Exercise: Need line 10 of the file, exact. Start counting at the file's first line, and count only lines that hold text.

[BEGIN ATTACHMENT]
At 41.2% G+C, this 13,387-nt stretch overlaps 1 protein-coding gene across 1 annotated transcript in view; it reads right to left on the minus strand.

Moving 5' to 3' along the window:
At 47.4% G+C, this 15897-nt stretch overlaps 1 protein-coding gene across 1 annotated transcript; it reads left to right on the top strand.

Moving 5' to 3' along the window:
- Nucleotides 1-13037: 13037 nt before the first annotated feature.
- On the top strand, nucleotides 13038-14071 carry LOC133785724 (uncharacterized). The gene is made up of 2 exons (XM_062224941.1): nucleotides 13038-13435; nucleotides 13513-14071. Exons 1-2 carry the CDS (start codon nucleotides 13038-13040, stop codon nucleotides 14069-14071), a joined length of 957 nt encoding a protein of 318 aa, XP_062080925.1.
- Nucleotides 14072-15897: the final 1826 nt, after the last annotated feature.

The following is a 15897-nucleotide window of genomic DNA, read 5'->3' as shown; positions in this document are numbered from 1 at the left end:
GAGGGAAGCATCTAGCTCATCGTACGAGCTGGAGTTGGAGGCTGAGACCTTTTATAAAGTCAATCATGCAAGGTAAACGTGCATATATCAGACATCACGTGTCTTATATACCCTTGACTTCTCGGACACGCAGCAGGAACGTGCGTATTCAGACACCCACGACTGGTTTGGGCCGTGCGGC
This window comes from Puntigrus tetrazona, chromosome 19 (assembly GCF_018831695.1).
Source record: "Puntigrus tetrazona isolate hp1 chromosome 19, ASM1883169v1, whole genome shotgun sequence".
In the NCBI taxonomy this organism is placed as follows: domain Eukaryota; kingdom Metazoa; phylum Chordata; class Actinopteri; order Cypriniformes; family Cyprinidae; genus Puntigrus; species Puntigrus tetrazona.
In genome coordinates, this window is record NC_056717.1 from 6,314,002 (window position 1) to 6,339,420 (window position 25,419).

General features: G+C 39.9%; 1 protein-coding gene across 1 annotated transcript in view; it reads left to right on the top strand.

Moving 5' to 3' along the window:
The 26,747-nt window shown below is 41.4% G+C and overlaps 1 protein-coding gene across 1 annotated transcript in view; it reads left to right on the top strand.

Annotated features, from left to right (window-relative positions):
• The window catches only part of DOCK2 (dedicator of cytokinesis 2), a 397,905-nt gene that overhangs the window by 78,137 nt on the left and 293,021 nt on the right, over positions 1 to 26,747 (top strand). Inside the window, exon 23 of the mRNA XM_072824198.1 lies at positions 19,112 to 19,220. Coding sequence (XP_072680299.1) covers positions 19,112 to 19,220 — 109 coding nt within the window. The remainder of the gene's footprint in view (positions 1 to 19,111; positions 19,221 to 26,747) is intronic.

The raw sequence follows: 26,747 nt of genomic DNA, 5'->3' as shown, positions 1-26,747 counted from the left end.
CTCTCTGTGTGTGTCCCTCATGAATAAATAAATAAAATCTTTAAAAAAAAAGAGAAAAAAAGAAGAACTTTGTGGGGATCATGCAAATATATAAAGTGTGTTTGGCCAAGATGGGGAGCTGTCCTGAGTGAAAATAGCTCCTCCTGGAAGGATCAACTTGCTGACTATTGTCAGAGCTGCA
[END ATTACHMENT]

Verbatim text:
This window comes from Puntigrus tetrazona, chromosome 19 (assembly GCF_018831695.1).